In Excursus II, "Eternal Hope," he says the "damnation of Hell is the very different "judgment of Gehenna;" and Hell-fire is the "Gehenna of fire," "an expression which on Jewish lips was never applied in our Lord's days to endless torment. Origen tells us (c. Celsus 6: 25) that finding the word Gehenna in the Gospels for the place of punishment, he made a special search into its meaning and history; and after mentioning (1) the Valley of Hinnom, and (2) a purificatory fire (eis teen meta basanon katharsin,) he mysteriously adds that he thinks it unwise to speak without reserve about his discoveries. No one reading the passage can doubt that he means to imply the use of the word 'Gehenna' among the Jews to indicate a terminable, and not an endless punishment."

    The English word Hell occurs in the Bible fifty-five times, thirty-two in the Old Testament and twenty-three in the New Testament. The original terms translated Hell, Sheol-Hadees occur in the Old Testament sixty-four times and in the New Testament twenty-four times; Hadees eleven times, Gehenna twelve times and Tartarus once. In every instance the meaning is death, the grave or the consequences of sin in this life.

    Thus the word Hell in the Bible, whether translated from Sheol, Hadees, Gehenna, or Tartarus, yields no countenance to the doctrine of even future, much less endless punishment. It should not be concluded, however, from our expositions of the usage of the word Hell, in the Bible, that Universalists deny that the consequences of sin extend to the life beyond the grave. We deny that inspiration has named Hell as a place or condition of punishment in the spirit world. It seems a philosophical conclusion and there are Scriptures that appear to many Universalists to teach that the future life is affected to a greater or less extent, by human conduct here; but that Hell is a place or condition of suffering after death is not believed by any and as we trust we have shown, the Scriptures never so designate it. Sheol, Hadees and Tartarus denoted literal death or the consequences of sin here, and Gehenna was the name of a locality well-known to all Jews into which sometimes men were cast and was made an emblem of great calamities or sufferings resulting from sin. Hell in the Bible in all the fifty-five instances in which the word occurs always refers to the present and never to the immortal world.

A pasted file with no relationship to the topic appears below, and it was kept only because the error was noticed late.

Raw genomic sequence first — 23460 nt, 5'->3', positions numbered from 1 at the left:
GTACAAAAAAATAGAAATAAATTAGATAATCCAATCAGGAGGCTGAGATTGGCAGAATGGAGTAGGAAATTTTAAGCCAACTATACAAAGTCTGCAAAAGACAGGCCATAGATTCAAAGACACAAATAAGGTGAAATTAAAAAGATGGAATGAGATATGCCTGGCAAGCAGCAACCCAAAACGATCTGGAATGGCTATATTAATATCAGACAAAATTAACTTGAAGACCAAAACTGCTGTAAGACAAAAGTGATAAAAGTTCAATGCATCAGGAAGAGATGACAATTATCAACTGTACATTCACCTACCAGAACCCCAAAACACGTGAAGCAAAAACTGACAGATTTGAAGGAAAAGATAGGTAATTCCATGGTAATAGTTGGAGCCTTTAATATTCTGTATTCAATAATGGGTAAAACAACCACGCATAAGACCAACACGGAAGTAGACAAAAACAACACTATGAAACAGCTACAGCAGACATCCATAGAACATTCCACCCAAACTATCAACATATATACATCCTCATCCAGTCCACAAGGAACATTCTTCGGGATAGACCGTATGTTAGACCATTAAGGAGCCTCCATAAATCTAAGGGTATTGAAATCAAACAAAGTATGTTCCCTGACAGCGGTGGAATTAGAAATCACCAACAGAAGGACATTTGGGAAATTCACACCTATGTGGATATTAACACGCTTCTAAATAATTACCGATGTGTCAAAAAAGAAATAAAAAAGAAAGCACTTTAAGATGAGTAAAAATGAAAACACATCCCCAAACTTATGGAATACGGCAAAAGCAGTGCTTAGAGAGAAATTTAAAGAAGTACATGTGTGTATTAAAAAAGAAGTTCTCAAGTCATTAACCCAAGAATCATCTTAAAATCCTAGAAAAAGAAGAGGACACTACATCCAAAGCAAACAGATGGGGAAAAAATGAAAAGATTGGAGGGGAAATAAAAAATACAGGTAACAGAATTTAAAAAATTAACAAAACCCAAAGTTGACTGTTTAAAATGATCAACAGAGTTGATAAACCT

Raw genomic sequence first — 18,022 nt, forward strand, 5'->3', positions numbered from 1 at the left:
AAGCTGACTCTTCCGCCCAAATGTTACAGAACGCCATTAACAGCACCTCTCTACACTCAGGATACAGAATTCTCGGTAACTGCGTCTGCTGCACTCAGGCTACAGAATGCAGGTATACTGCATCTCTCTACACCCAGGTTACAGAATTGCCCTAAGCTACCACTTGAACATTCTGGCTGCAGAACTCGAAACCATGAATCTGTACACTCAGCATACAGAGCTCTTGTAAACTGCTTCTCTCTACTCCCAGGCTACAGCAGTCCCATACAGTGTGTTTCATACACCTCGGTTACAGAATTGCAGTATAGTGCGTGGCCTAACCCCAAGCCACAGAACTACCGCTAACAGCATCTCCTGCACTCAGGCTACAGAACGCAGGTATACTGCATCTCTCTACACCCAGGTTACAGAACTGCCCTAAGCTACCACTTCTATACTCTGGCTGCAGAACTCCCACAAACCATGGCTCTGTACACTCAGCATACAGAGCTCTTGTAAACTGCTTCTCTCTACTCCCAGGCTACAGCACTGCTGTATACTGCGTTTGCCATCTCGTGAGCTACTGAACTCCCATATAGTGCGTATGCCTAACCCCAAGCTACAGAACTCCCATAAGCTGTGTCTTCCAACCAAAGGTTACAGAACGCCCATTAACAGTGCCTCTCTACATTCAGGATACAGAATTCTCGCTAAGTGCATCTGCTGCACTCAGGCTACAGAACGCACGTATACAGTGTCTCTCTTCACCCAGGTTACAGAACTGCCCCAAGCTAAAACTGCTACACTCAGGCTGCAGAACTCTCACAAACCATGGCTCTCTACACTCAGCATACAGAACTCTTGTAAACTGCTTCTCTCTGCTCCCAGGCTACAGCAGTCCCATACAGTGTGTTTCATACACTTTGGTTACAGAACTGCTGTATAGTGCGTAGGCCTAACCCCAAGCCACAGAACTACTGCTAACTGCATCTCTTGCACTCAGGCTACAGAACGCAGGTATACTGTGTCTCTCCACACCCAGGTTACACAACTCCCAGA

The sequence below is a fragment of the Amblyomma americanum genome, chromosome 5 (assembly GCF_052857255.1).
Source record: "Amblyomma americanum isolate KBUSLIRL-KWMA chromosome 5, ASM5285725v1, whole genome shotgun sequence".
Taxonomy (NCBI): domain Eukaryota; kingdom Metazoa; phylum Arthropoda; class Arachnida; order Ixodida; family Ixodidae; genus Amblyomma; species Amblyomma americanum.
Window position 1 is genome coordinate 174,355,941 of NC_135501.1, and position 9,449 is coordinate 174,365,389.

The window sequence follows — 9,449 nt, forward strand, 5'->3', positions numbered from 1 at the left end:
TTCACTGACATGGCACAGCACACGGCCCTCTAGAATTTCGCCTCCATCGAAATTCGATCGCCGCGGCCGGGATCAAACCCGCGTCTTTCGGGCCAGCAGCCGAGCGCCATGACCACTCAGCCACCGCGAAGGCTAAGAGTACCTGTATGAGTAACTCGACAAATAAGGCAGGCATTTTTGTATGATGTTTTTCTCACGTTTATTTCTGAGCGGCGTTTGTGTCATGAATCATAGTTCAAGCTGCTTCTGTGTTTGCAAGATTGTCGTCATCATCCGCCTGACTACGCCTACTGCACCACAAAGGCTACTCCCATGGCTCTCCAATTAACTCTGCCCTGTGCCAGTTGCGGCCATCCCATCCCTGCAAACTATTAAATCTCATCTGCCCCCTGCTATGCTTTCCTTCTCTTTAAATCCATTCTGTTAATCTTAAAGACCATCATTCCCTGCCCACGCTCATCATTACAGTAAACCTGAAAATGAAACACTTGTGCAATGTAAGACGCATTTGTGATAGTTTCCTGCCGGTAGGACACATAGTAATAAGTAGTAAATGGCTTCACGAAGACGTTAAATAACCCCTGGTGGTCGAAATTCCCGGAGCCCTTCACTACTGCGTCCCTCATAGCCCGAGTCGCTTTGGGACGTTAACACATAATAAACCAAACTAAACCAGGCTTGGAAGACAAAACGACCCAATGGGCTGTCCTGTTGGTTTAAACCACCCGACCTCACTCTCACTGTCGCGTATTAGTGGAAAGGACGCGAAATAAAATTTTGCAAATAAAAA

2. Syd

    Syd Guest

    metaphorical != literal

    Well, it wouldn't be the first time that metaphorical concepts were taken completely out of context from biblical allegory. Does it not make sense to acknowledge that the mortal lives we're living may very well be all we'll have? Given the probability, one should be motivated towards good action for the rewards received here and now, rather than focusing on what the collective imagination of humanity has conjured in contemplation of afterlife.